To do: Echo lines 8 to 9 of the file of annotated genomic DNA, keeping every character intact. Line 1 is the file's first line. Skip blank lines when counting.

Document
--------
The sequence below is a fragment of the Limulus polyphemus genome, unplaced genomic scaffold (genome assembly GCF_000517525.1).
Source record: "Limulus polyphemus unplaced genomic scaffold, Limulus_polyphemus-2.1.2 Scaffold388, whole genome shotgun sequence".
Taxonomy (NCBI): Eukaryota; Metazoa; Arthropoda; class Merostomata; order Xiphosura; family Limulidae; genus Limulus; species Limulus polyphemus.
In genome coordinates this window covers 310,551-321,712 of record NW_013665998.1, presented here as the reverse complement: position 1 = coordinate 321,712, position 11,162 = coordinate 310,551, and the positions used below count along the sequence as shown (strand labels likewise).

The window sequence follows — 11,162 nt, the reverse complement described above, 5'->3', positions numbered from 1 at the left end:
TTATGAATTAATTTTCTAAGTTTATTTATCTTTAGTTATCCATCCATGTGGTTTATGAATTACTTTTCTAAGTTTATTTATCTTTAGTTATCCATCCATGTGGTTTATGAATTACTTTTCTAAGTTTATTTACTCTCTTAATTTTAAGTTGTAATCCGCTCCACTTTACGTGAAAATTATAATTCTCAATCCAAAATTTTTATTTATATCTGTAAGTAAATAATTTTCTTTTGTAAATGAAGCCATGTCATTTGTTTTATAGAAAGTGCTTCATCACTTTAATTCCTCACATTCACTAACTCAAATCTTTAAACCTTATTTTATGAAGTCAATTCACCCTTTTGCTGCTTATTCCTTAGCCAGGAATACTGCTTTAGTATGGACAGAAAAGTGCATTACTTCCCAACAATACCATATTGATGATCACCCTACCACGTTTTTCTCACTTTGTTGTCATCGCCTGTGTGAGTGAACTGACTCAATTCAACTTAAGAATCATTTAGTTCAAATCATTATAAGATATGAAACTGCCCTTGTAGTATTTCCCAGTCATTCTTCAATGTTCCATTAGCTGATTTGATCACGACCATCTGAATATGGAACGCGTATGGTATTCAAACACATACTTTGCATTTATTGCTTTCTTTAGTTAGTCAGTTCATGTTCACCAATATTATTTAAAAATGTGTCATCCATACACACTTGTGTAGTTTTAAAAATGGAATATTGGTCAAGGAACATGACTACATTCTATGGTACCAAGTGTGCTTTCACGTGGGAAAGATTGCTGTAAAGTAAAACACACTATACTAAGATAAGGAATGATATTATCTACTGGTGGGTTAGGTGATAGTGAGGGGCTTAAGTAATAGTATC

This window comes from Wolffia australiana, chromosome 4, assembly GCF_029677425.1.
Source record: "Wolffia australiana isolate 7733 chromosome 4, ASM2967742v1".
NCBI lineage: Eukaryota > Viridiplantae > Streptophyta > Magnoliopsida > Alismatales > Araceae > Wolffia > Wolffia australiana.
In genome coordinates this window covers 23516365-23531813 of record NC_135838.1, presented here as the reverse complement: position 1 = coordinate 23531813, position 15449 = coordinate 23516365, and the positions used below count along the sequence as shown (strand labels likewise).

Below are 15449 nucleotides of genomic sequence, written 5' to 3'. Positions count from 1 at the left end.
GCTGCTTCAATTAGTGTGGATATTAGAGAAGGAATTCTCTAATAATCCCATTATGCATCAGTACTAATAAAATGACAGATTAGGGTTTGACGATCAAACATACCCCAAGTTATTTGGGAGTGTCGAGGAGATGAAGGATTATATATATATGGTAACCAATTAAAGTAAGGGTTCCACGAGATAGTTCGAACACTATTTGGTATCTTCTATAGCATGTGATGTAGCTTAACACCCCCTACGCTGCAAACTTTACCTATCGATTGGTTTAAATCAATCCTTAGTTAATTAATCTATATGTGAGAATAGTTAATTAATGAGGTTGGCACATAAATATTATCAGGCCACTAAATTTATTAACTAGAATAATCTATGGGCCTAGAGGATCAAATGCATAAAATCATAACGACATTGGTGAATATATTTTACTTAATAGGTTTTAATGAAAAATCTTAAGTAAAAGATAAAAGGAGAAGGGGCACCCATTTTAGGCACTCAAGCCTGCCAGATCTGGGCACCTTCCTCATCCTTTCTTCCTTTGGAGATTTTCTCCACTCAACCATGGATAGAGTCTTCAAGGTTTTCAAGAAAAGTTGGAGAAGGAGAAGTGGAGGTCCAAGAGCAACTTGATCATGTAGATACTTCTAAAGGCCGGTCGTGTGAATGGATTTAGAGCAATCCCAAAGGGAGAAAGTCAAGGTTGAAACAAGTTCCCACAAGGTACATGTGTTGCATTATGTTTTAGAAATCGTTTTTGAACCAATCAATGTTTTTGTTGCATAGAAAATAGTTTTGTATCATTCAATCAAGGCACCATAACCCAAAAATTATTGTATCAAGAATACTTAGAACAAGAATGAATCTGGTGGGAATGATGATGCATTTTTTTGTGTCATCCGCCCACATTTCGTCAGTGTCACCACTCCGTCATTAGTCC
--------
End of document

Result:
Source record: "Wolffia australiana isolate 7733 chromosome 4, ASM2967742v1".
NCBI lineage: Eukaryota > Viridiplantae > Streptophyta > Magnoliopsida > Alismatales > Araceae > Wolffia > Wolffia australiana.